From: De Eye-lands, Mon
You got a fiz-max-slant, fiz-max-horizontal, fiz-max-vertical. Then you got a max-eff-slant, max-eff-horizontal, max-eff-vertical, and max-eff-fire-control-altitude. And on top of all this, you have max-fuse-setting-time-out. So there’s 8 different choices for ceiling for a gun and boy-oh-boy do the fanboi sites milk this for all it’s worth.
Wikipoedia just publishes the data from the most popular websites, so it’s 100% wrong 92% of the time. The last 8% will become important as shown further on. But so many people just post up Wikipoedia crap as though it was something worth looking at. It isn't.
The “fiz” refers to fiziks (physics), the Isaac Newton stuff. The math is middle school level (maybe high school). What goes up, will come down. A mass (shell) M leaving the earth at velocity V and at angle A, against the force of gravity ‘g’, and against an air resistance ‘k’ (that decreases with altitude according to a known parameter), will describe a very well behaved curve. So it’s incredibly simple to make fiz-max curves for any gun, given shell weight and muzzle velocity. Woof !!!
But AA guns aren’t shot quite that way. They are most effective at their best ‘slant’ range, usually 70 to 75 degrees. Ok, so plug in 75 for angle A and get more curves. That’s fiz-max-slant. Now, one has to look at the ‘effective’ part of the thing.
Simple Newton is cool, but you also have atmospherics. Cross-wind shear buffeting, at multiple altitudes will affect a 12-14 lb shell way more than a 28 lb shell, according the a power law function applied to the wt/aeral cross section presentation. Because of this spread, accuracy needs to be adjusted on a shell wt basis. So a really shoot-hot, hi-velocity 75mm, might have exceptional technical characteristics, but fall short of a lower velocity, higher caliber, weapon when it gets down to “effectivity” cases.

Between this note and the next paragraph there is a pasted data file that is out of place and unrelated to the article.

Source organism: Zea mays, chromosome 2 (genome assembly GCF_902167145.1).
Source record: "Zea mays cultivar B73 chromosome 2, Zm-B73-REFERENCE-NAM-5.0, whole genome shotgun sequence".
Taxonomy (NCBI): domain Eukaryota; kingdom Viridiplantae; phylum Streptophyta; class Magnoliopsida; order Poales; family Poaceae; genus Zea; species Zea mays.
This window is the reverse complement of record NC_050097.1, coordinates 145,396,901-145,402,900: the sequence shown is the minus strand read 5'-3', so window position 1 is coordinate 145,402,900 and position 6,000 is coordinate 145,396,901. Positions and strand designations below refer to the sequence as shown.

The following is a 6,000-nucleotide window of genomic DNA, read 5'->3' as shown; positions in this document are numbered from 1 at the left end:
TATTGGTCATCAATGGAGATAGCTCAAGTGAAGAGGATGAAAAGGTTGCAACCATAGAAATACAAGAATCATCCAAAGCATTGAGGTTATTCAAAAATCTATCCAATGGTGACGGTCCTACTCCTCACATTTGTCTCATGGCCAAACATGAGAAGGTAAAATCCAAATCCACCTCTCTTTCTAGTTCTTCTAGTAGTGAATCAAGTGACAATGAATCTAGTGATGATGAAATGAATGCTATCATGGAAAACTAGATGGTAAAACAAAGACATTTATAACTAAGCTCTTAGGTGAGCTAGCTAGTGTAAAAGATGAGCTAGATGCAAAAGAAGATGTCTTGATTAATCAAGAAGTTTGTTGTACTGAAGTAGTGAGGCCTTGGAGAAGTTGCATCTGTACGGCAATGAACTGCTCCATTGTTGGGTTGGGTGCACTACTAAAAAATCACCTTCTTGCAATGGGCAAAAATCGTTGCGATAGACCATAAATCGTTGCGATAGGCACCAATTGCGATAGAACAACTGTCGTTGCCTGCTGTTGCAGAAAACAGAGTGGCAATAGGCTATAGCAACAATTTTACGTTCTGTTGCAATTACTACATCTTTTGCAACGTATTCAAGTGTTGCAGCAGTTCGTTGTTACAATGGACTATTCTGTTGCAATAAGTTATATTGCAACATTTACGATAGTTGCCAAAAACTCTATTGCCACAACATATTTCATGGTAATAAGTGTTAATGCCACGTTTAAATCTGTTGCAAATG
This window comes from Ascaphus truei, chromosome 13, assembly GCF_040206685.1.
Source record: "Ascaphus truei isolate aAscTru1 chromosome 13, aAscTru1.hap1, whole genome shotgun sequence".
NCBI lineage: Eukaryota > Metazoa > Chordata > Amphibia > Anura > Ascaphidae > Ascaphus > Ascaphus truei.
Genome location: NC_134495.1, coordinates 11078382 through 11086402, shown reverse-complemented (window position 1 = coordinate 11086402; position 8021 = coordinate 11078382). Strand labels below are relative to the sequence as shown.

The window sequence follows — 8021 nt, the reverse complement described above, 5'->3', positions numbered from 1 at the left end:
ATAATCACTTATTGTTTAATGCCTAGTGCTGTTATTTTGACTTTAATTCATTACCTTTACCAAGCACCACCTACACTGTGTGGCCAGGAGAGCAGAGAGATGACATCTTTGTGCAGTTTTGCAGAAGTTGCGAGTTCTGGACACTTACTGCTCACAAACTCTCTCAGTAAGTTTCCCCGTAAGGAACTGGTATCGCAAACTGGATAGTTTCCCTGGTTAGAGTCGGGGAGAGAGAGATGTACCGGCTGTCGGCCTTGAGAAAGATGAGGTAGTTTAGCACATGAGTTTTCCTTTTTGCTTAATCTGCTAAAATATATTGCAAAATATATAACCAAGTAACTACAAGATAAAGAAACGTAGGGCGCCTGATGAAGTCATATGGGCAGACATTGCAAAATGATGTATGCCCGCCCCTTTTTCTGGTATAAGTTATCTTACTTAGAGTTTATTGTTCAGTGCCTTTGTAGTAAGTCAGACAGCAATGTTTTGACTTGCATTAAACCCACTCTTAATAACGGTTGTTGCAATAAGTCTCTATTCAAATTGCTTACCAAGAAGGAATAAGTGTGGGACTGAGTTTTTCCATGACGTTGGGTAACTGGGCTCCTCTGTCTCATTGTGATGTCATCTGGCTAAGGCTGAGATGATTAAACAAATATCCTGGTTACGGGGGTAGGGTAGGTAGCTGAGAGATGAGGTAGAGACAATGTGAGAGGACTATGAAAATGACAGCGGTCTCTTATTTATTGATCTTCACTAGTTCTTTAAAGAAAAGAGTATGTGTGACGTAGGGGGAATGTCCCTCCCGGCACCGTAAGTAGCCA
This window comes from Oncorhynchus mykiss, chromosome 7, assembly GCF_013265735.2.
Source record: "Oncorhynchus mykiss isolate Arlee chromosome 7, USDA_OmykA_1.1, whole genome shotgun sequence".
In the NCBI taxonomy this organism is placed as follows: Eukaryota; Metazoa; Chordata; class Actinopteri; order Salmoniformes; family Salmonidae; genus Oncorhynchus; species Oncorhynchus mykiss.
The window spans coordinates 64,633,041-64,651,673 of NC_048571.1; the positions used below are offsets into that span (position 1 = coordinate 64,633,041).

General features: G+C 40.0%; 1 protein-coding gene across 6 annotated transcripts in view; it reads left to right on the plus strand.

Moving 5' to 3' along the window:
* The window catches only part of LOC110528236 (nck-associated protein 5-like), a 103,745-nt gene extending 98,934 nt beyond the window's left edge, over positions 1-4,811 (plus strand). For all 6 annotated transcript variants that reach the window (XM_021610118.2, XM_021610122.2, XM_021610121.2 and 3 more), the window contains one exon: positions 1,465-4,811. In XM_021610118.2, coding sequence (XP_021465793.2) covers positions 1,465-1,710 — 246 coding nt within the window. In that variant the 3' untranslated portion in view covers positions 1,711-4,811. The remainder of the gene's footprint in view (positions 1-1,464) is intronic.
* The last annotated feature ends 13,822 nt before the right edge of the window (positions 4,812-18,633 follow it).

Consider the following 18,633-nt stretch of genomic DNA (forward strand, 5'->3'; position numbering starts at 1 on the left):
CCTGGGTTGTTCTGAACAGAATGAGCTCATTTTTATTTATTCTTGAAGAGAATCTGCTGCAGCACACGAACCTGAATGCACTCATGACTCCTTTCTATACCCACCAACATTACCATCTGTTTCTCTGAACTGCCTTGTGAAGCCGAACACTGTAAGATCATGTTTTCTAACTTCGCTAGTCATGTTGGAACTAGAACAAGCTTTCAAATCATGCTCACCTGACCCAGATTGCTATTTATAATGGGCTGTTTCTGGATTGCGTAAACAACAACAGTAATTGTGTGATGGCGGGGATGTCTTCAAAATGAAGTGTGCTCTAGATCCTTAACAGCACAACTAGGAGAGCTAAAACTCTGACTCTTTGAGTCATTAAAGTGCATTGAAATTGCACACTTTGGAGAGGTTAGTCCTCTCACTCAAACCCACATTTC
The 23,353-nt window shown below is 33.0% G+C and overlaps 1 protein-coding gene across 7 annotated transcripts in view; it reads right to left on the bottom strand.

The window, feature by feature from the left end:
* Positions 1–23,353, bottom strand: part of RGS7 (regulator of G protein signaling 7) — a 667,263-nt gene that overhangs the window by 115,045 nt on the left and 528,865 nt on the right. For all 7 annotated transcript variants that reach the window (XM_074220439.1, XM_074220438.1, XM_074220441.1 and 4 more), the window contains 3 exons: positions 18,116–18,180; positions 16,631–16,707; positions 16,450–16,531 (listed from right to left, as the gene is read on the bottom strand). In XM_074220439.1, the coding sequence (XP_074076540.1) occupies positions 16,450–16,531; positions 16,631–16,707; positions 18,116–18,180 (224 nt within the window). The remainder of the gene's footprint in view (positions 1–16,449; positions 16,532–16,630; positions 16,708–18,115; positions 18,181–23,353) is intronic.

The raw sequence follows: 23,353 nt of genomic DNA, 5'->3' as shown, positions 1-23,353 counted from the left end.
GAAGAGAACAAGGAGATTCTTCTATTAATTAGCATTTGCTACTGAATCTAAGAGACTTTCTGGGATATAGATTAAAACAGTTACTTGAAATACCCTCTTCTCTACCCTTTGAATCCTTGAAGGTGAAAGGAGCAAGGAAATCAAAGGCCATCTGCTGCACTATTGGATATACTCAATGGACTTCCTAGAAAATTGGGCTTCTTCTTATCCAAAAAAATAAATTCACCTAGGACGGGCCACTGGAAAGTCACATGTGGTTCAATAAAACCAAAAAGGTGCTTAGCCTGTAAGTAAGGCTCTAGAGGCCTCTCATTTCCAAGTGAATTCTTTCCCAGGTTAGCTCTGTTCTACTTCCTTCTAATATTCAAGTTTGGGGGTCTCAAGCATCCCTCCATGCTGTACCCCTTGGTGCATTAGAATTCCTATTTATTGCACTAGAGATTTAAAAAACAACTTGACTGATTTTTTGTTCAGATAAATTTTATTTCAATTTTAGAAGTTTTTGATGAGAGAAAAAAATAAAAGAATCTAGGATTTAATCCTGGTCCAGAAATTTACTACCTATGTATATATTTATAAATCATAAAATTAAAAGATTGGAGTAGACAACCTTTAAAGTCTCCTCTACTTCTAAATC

And then there’s an effective fire control altitude, but that depends on national technical means, which are impossible to determine with any degree of accuracy for the various nations represented.
And then there’s a physical/time altitude defined by the shell fuse type/timing. Again, a national technical means thing, which is impossible to determine with any degree of accuracy for the various nations represented.
Best guess I can come up with is generate the fix-max-slant curves, and adapt them with the atmospheric parameter. Then get the best data I can for FC and Fuse timing, graph that and pull everything else onto that curve and get arbitrary for some specific weapons.
It really is a graphical solution, with Newtonian physics as a baseline, atmospheric effects as an adder, and a modulo plus/minus on the later war FC/Fuse data.
Does this help at all? JWE
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